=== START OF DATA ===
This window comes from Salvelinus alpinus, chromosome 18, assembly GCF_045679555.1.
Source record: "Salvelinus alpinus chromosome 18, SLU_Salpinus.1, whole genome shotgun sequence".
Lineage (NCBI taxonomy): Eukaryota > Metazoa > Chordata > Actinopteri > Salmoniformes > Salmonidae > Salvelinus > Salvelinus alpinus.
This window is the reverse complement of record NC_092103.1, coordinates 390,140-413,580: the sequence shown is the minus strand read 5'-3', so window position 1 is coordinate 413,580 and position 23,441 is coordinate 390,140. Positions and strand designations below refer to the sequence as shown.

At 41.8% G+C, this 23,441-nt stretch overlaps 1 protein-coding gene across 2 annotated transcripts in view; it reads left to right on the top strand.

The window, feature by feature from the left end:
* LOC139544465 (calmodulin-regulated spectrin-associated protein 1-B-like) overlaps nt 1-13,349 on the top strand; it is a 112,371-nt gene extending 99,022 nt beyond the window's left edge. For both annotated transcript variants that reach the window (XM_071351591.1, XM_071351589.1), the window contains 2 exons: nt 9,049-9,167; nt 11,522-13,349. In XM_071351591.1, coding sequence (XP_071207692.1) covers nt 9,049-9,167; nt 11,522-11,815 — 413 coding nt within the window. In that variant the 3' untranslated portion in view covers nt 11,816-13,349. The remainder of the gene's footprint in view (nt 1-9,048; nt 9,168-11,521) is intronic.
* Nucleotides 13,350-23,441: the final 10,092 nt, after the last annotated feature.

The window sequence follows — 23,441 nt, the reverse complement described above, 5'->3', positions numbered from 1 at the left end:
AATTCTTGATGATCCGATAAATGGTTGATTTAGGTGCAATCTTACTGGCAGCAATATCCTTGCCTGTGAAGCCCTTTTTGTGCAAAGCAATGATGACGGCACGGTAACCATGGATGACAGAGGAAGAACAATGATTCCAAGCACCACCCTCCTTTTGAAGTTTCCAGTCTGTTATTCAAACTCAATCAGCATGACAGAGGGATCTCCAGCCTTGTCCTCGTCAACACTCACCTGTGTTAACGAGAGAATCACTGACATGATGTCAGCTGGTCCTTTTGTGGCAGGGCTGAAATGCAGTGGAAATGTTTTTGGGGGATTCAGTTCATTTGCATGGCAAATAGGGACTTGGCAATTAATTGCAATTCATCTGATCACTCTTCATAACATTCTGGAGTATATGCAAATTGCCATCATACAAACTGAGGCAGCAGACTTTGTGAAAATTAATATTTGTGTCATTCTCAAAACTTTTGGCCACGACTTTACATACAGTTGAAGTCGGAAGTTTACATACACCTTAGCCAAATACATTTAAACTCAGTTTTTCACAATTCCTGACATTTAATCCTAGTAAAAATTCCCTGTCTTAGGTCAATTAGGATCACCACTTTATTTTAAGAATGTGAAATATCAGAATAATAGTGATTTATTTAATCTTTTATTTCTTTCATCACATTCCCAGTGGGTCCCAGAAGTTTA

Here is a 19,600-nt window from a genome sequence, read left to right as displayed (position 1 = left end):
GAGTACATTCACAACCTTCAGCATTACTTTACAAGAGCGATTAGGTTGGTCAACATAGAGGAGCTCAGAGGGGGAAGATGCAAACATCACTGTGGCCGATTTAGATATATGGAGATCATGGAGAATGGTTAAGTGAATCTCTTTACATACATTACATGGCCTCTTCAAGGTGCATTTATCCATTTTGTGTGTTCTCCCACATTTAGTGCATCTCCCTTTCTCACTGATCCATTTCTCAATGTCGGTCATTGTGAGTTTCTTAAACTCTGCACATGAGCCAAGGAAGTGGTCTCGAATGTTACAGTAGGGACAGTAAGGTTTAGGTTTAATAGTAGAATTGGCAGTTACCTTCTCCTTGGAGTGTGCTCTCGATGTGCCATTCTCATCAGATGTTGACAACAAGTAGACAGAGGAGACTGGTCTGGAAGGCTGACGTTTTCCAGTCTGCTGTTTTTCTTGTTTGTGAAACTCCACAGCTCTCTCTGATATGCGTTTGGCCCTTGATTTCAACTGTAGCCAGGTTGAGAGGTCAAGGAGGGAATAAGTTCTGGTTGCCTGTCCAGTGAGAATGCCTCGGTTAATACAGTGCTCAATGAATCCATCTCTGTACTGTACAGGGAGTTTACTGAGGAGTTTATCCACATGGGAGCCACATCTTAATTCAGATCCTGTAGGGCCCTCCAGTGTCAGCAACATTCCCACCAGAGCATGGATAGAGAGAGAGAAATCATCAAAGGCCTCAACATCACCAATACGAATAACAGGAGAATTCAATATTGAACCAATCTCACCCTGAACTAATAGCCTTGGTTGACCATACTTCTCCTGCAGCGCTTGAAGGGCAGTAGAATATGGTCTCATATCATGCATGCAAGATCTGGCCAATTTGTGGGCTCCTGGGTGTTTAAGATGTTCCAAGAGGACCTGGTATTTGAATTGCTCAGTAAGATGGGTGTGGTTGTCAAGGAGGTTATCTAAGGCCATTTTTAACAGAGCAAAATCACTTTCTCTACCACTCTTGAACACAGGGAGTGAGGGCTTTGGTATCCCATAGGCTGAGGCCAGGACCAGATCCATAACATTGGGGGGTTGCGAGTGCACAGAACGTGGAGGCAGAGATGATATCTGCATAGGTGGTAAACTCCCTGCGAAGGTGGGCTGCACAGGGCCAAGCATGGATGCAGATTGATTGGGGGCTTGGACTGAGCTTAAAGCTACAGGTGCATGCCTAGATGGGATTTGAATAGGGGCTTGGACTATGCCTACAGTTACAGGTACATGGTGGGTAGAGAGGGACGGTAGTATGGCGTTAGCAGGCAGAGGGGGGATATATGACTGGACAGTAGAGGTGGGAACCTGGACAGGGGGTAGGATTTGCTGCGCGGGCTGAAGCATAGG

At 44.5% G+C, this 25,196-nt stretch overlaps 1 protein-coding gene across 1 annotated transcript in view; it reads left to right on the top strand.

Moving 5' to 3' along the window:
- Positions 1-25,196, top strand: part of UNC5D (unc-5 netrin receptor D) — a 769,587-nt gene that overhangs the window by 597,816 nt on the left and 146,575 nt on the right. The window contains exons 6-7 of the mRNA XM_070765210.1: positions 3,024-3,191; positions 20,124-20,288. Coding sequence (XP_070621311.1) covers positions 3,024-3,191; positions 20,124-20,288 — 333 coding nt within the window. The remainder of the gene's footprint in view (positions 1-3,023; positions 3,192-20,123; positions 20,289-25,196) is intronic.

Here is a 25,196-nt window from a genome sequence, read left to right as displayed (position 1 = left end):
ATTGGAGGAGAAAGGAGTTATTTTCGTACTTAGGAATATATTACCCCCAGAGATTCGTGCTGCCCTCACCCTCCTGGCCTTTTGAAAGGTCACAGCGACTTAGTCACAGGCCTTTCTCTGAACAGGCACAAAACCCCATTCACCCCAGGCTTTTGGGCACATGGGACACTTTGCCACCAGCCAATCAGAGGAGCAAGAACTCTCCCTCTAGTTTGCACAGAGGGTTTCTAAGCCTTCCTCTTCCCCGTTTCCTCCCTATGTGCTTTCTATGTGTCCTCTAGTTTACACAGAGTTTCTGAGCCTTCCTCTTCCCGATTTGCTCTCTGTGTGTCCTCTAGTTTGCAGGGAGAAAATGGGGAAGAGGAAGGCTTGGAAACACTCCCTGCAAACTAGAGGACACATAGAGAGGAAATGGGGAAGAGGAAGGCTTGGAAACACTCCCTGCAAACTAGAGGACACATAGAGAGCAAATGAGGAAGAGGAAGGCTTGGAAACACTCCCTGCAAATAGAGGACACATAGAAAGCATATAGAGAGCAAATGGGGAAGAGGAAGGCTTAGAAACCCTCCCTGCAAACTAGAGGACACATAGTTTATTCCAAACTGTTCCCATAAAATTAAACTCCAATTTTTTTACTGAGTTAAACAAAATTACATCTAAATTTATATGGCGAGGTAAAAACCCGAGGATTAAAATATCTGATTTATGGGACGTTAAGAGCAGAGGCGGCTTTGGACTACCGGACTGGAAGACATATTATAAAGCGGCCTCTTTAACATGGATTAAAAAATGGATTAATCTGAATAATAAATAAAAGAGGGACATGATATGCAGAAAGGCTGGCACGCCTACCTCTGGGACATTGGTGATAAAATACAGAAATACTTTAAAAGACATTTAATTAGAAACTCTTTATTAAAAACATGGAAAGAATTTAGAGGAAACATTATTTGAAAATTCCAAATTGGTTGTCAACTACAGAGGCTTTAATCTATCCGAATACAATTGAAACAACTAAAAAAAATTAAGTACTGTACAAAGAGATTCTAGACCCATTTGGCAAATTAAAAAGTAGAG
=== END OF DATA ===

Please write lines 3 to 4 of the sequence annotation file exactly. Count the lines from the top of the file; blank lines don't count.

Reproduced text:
Lineage (NCBI taxonomy): Eukaryota > Metazoa > Chordata > Actinopteri > Salmoniformes > Salmonidae > Salvelinus > Salvelinus alpinus.
This window is the reverse complement of record NC_092103.1, coordinates 390,140-413,580: the sequence shown is the minus strand read 5'-3', so window position 1 is coordinate 413,580 and position 23,441 is coordinate 390,140. Positions and strand designations below refer to the sequence as shown.